"These riots, when it came down to it, were all about one thing. Land." Read an excerpt from Mphuthumi Ntabeni's debut novel, The Broken River Tent
The Broken River Tent is a novel that marries imagination with history.
It is about the life and times of Maqoma, the Xhosa chief who was at the forefront of fighting British colonialism in the Eastern Cape during the nineteenth century. The story is told through the eyes of a young South African, Phila, who suffers from what he calls triple ‘N’ condition – neurasthenia, narcolepsy and cultural ne plus ultra. T
his makes him feel far removed from events happening around him but gives him access to the analeptic memory of his people. After being under immense mental pressure, he crosses the mental divide between the living and the dead and is visited by Maqoma. They engage in different conversations about cultural history, literature, religion, the past and contemporary South African life.
Read an excerpt:
The entrance to the Hangberg Multipurpose Sport Centre was unusually busy for a non-social grant payment day. Media cameras were everywhere. Their little village town had caught the attention of the nation, Phila thought, if not exactly the world.
The main speaker for the evening had entered the hall. While other speakers assembled on the podium Phila took a seat near the back. Although he regarded himself as part of this community, he felt somewhat out of place, as if he was faking his solidarity to leech onto the people’s pain.
It was soon evident that the community meeting had been hijacked by politicians and Phila had difficulty holding his concentration. A guy from something to do with Social Justice was saying something about the government marginalising and criminalising the poor. “The lies of the city and provincial officials who call us drug lords when we demand our constitutional rights shall be exposed!” he cried, becoming very animated.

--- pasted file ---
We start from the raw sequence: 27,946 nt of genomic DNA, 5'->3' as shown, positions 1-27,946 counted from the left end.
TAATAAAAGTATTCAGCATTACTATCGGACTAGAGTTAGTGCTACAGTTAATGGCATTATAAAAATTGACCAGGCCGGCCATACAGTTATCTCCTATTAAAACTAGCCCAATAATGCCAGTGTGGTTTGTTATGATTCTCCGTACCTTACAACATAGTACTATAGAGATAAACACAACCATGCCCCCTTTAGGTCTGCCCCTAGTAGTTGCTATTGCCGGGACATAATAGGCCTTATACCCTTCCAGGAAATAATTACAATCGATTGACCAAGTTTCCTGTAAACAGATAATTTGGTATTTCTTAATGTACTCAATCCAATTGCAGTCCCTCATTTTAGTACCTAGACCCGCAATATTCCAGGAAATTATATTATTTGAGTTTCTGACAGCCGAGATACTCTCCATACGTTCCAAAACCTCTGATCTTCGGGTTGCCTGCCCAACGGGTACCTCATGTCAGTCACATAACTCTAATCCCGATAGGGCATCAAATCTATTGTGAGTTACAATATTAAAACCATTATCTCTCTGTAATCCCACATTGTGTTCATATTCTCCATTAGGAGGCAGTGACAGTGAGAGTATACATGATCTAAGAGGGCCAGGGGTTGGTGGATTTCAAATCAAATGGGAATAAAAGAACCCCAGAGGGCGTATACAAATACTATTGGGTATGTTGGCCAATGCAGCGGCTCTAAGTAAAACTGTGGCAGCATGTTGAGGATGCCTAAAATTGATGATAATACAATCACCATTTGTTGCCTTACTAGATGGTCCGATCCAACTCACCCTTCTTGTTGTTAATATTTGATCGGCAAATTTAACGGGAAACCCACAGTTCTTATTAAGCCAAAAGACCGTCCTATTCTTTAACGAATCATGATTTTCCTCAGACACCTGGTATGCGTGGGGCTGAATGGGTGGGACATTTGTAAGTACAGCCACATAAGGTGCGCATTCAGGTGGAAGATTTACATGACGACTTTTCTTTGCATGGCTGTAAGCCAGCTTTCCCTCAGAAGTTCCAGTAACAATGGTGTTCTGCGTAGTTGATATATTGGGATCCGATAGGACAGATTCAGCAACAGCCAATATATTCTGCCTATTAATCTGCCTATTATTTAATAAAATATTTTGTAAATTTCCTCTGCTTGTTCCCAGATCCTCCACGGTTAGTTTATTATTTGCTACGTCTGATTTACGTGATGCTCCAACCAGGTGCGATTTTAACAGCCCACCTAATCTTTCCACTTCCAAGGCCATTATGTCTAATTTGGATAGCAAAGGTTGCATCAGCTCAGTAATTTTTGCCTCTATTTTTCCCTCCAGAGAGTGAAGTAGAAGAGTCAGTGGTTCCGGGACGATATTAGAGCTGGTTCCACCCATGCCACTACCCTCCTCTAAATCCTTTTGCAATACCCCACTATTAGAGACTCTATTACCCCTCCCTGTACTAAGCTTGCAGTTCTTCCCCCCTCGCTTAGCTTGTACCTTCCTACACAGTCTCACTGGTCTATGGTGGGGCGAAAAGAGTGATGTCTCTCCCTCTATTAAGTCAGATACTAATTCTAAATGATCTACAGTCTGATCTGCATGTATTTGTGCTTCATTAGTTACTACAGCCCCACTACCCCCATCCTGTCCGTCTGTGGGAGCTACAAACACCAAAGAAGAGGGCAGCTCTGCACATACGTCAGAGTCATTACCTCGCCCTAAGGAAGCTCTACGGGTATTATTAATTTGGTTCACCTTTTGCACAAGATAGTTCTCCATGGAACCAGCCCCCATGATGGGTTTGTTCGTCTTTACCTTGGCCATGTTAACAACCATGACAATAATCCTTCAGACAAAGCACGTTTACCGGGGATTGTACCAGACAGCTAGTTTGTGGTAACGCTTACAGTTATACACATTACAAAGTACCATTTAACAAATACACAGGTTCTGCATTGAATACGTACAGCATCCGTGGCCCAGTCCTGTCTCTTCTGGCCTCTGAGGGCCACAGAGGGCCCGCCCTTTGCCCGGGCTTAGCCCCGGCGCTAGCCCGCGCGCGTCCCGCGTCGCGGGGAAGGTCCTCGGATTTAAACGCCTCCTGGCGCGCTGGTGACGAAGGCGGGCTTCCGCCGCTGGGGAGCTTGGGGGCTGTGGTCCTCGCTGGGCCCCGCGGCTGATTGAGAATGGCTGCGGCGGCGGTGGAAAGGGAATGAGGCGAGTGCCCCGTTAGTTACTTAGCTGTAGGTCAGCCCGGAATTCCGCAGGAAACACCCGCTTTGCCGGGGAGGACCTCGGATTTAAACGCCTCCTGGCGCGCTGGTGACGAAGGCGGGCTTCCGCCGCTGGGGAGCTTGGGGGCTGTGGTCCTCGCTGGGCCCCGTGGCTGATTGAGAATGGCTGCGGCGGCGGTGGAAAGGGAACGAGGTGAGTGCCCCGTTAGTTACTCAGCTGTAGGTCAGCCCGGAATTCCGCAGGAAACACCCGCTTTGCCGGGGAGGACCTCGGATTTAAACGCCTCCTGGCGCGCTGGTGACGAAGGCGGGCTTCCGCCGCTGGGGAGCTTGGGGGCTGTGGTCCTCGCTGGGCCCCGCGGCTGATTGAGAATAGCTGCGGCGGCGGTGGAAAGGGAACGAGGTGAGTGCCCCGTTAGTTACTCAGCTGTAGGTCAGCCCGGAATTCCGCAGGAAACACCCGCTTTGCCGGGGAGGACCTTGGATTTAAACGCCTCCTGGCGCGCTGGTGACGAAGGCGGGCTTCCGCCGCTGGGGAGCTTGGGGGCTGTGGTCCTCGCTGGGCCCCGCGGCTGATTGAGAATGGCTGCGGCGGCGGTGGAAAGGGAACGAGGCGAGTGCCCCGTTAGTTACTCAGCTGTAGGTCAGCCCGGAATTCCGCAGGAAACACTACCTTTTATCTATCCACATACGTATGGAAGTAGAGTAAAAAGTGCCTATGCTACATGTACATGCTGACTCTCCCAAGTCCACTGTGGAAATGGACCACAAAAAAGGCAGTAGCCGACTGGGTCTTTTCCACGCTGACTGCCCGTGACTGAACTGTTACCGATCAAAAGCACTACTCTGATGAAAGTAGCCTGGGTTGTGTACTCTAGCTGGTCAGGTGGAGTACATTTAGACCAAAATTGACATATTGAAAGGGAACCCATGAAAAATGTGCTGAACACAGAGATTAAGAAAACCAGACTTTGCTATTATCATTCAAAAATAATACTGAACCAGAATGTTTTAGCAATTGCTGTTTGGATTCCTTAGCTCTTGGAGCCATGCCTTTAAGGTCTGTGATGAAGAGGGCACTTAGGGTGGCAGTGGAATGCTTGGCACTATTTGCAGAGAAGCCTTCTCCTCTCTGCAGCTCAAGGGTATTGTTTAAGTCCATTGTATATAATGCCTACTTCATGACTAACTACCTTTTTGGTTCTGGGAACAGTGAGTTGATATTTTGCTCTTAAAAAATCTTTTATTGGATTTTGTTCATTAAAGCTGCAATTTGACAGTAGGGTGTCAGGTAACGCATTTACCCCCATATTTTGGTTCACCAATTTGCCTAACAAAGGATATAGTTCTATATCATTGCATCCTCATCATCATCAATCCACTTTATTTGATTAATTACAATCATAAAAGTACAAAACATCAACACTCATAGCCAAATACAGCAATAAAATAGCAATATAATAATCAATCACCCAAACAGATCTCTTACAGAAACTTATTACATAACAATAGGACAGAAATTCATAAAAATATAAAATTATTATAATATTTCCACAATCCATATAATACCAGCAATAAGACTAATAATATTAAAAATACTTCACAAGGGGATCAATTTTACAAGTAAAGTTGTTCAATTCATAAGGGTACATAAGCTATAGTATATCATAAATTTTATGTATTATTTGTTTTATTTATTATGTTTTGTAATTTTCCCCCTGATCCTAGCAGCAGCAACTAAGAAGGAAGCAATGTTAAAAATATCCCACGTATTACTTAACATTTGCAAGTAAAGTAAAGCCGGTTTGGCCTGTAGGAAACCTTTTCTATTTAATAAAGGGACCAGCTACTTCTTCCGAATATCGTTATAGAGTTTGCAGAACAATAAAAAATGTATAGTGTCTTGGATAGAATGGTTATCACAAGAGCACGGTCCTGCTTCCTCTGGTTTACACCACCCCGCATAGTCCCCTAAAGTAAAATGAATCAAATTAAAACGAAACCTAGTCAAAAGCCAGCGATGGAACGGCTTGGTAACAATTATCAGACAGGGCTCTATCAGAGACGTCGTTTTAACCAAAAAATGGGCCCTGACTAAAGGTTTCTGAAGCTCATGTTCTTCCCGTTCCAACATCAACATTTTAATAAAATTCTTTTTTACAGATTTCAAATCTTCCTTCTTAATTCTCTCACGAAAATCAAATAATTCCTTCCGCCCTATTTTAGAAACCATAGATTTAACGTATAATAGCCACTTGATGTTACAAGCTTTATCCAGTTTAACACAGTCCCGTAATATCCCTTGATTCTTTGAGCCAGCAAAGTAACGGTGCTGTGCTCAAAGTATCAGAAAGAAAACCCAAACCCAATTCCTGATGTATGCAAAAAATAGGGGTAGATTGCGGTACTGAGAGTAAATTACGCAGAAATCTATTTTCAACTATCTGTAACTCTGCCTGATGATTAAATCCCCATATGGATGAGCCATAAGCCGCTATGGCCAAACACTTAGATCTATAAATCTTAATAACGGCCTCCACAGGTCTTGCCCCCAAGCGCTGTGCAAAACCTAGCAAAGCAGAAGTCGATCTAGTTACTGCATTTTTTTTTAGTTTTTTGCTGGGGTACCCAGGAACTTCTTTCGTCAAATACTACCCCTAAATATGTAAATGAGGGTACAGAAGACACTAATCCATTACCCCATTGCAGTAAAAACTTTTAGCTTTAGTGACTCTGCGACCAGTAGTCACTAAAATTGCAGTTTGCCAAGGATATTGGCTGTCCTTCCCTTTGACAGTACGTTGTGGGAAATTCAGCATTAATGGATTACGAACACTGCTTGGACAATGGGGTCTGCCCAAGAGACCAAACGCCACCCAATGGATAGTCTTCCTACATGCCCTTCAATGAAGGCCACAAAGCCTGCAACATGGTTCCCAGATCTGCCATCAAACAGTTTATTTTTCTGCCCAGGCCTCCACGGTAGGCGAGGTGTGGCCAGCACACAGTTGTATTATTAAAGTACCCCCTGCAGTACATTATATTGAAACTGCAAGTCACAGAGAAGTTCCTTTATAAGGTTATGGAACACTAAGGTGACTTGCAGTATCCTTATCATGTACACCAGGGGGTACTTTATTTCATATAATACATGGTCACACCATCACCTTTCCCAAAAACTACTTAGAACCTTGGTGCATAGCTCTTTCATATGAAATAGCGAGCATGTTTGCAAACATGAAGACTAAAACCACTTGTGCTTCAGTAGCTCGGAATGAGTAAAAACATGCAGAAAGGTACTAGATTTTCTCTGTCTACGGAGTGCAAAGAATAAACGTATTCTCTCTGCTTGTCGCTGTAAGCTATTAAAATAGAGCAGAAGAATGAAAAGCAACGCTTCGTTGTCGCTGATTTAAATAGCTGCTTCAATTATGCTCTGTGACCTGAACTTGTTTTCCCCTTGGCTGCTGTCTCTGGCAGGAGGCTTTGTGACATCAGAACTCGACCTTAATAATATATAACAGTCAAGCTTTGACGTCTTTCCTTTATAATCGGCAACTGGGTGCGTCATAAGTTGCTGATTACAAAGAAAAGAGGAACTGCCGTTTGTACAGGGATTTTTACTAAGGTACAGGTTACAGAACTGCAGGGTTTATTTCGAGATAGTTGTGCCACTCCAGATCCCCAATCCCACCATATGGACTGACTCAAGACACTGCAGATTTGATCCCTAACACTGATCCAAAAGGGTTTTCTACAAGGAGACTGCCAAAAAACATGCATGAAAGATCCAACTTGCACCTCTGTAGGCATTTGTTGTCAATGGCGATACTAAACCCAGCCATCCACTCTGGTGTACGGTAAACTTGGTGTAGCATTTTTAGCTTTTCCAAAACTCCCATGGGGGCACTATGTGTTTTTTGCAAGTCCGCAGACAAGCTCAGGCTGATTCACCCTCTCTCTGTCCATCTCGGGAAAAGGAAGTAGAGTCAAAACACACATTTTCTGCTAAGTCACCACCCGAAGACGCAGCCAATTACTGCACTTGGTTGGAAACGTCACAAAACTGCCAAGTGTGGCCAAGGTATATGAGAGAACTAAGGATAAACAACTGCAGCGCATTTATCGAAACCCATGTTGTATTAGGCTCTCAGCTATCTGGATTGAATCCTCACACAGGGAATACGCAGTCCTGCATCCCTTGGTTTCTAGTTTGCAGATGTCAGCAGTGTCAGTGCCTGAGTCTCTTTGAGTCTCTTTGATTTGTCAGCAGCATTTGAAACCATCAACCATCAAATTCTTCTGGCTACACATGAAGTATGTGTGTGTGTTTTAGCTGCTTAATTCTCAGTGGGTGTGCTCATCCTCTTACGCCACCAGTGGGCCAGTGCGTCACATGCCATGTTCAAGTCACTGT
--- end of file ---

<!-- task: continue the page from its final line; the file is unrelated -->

He spoke for quite a long time, mixing English in Afrikaans. People clapped violently. Next a Rastafarian took the microphone, first hailing Haile Selassie and Jah and then dissing the “Babylonian governments and their system of oppression. Dem tell us to reconcile, meantime dem serve us snake for fish, and rocks for bread. Mandela se kak!” The crowd went wild. “Ons KhoiKhoi mense! We demand our land back …” There was something impressively radically anarchist about the Rasta.
As the meeting finally looked as if it was drawing to an end, after almost two hours, and the cameramen were packing up their equipment, Phila went outside to get some air and have a cigarette. He found himself reflecting on the reason for this meeting, the events of the past week which had culminated in what the media, with their flair for dramatic nostalgia, had called Black Tuesday. The police had come, around 2am, in what one of the speakers had termed ‘apartheid style’, to evict people who had illegally invaded land on the slopes of Hangberg. Phila wasn’t totally clear about the details but the violence had started when residents resisted the police. On his walk back home earlier, after having fish and chips at Fish-On-The-Rocks as the sun went down, his route took him close to where the events of Black Tuesday had unfolded. The place had looked like an abandoned movie set for the apartheid era. On his way he had stooped to pick up a used teargas canister shell, obviously from a police shotgun, and he’d slipped it into his pocket without thinking.
That speaker was right. The events of the previous week had introduced a reminiscent order of apartheid days in the streets of their village town. Phila himself had been there, doing what he could to help. When a TV newsman at the riot scene had asked him to give his opinion, on camera, he had wanted to sound revolutionary, to send a clear message that the impoverished should not be pushed around and criminalised for being poor. Instead, dogged by his middle-class timidity, he’d come up with a cautious statement about “the irony of the fact that when developers for the rich want to push mountain firebreaks it is done at the stroke of a pen, but now that the poor have run out of living space they are treated like brigands who are illegally occupying land.”